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Could the lockup’s be a way for nefarious i.p theft.

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posted on Aug, 26 2021 @ 06:45 AM
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Could the lockup’s which have forced people to be working from home due to the questionable viru have been a false flag created by the chicoms, which as proven over the years that intellectual property has been stolen.

The chicom plant may be authorised to access sensitive company data.


As proven over many years Chinese government plants have been discovered in numerous organisations stealing I.p data.

With these lockup’s and many people working from home, who would have less scrutiny due to not being monitored as heavily as they would be if in the office.

Could these Chinese plants be taking advantage of this as it would be easier instead of emailing files to the chicoms, the handlers are in the same residence and can photograph sensitive data and there would be no evidence of file transfers. The handler would send the images to their masters. Of the plant would do this themselves.

In the office people would question why you are taking pics with your personal mobile.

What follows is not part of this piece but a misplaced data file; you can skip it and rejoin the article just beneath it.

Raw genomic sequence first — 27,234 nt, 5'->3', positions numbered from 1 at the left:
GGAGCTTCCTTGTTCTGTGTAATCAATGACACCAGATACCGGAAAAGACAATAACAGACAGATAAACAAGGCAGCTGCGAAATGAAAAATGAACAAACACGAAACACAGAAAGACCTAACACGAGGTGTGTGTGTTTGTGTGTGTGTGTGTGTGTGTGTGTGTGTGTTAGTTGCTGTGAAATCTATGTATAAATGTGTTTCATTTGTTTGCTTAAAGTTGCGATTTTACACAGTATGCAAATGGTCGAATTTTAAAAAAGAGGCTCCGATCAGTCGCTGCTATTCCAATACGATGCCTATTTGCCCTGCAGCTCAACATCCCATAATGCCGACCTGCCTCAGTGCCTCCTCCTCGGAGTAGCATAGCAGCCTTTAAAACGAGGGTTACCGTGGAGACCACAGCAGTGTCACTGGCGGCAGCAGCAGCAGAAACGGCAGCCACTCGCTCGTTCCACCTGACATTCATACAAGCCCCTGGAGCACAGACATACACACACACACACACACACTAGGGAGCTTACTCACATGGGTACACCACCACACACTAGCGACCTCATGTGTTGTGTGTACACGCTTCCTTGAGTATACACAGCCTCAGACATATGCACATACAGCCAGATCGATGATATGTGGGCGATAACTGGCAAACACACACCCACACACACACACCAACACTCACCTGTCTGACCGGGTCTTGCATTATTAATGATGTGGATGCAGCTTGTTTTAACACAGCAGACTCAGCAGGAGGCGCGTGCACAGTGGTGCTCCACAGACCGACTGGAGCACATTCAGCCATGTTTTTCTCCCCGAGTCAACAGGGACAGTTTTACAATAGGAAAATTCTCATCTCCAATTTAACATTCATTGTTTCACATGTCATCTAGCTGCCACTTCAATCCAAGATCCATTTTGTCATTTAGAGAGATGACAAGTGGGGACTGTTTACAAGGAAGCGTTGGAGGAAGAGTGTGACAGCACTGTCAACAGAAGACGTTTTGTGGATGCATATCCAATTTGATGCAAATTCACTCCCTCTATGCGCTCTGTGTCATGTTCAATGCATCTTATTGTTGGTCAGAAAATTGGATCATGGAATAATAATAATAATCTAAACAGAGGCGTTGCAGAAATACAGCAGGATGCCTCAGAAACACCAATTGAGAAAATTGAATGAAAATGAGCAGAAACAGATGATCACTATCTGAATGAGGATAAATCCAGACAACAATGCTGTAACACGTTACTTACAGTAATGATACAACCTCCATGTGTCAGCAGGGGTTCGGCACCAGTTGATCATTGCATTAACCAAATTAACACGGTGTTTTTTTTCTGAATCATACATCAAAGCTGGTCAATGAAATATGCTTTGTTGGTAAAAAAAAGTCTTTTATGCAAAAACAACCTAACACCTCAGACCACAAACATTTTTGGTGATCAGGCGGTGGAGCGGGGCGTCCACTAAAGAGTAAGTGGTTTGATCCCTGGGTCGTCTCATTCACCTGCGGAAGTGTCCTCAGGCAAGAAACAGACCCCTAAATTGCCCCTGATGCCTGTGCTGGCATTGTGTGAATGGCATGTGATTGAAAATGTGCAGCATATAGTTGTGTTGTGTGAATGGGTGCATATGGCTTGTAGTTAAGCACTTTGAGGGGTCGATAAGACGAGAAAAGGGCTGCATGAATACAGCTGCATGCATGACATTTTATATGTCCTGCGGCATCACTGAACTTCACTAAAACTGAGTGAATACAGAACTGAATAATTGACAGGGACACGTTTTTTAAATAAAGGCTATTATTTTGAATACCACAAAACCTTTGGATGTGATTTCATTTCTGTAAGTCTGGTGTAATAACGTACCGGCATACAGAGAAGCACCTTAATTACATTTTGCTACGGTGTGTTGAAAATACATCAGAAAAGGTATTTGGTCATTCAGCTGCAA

No questions at home. As your workmates are not there

edit on 26-8-2021 by robsmith because: (no reason given)

edit on 26-8-2021 by robsmith because: (no reason given)



posted on Aug, 26 2021 @ 06:48 AM
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originally posted by: robsmith
With these lockup’s and many people working from home, who would have less scrutiny due to not being monitored as heavily as they would be if in the office.


If you're using a work computer and accessing company platforms you can be monitored just as much as if you were in the office.



posted on Aug, 26 2021 @ 06:48 AM
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originally posted by: robsmith
Could the lockup’s which have forced people to be working from home due to the questionable viru have been a false flag created by the chicoms, which as proven over the years that intellectual property has been stolen.